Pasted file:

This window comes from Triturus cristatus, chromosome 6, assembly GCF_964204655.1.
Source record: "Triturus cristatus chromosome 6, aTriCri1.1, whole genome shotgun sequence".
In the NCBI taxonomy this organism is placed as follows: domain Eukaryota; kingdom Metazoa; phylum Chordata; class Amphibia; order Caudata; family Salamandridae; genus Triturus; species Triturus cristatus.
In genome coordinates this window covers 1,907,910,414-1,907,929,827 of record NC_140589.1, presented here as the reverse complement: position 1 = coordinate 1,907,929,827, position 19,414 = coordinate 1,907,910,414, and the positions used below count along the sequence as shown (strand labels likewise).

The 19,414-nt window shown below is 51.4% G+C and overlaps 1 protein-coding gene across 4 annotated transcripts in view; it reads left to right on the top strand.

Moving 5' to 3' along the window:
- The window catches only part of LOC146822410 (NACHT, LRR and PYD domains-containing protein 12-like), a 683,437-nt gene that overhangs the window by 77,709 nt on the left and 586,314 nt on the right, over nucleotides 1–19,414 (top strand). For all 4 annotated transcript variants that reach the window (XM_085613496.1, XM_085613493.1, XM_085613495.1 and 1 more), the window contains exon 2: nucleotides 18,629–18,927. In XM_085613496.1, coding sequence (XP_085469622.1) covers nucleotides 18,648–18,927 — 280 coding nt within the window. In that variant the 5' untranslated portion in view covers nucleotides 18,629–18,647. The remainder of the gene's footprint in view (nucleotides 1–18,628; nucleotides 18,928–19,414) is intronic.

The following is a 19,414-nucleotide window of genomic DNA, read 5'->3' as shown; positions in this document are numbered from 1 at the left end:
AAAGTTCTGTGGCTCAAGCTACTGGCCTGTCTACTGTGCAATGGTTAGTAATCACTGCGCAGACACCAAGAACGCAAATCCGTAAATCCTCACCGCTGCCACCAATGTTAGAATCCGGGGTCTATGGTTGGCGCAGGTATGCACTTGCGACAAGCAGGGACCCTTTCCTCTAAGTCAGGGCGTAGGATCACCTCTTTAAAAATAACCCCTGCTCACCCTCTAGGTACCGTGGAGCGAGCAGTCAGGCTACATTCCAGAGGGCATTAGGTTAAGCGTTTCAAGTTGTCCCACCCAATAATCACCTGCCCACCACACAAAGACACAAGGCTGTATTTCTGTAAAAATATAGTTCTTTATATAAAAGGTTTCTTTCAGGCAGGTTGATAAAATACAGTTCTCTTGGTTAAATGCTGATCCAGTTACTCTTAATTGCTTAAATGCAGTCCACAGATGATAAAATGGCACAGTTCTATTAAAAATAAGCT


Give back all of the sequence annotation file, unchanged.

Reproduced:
This window comes from Triturus cristatus, chromosome 6, assembly GCF_964204655.1.
Source record: "Triturus cristatus chromosome 6, aTriCri1.1, whole genome shotgun sequence".
In the NCBI taxonomy this organism is placed as follows: domain Eukaryota; kingdom Metazoa; phylum Chordata; class Amphibia; order Caudata; family Salamandridae; genus Triturus; species Triturus cristatus.
In genome coordinates this window covers 1,907,910,414-1,907,929,827 of record NC_140589.1, presented here as the reverse complement: position 1 = coordinate 1,907,929,827, position 19,414 = coordinate 1,907,910,414, and the positions used below count along the sequence as shown (strand labels likewise).

The 19,414-nt window shown below is 51.4% G+C and overlaps 1 protein-coding gene across 4 annotated transcripts in view; it reads left to right on the top strand.

Moving 5' to 3' along the window:
- The window catches only part of LOC146822410 (NACHT, LRR and PYD domains-containing protein 12-like), a 683,437-nt gene that overhangs the window by 77,709 nt on the left and 586,314 nt on the right, over nucleotides 1–19,414 (top strand). For all 4 annotated transcript variants that reach the window (XM_085613496.1, XM_085613493.1, XM_085613495.1 and 1 more), the window contains exon 2: nucleotides 18,629–18,927. In XM_085613496.1, coding sequence (XP_085469622.1) covers nucleotides 18,648–18,927 — 280 coding nt within the window. In that variant the 5' untranslated portion in view covers nucleotides 18,629–18,647. The remainder of the gene's footprint in view (nucleotides 1–18,628; nucleotides 18,928–19,414) is intronic.

The following is a 19,414-nucleotide window of genomic DNA, read 5'->3' as shown; positions in this document are numbered from 1 at the left end:
AAAGTTCTGTGGCTCAAGCTACTGGCCTGTCTACTGTGCAATGGTTAGTAATCACTGCGCAGACACCAAGAACGCAAATCCGTAAATCCTCACCGCTGCCACCAATGTTAGAATCCGGGGTCTATGGTTGGCGCAGGTATGCACTTGCGACAAGCAGGGACCCTTTCCTCTAAGTCAGGGCGTAGGATCACCTCTTTAAAAATAACCCCTGCTCACCCTCTAGGTACCGTGGAGCGAGCAGTCAGGCTACATTCCAGAGGGCATTAGGTTAAGCGTTTCAAGTTGTCCCACCCAATAATCACCTGCCCACCACACAAAGACACAAGGCTGTATTTCTGTAAAAATATAGTTCTTTATATAAAAGGTTTCTTTCAGGCAGGTTGATAAAATACAGTTCTCTTGGTTAAATGCTGATCCAGTTACTCTTAATTGCTTAAATGCAGTCCACAGATGATAAAATGGCACAGTTCTATTAAAAATAAGCT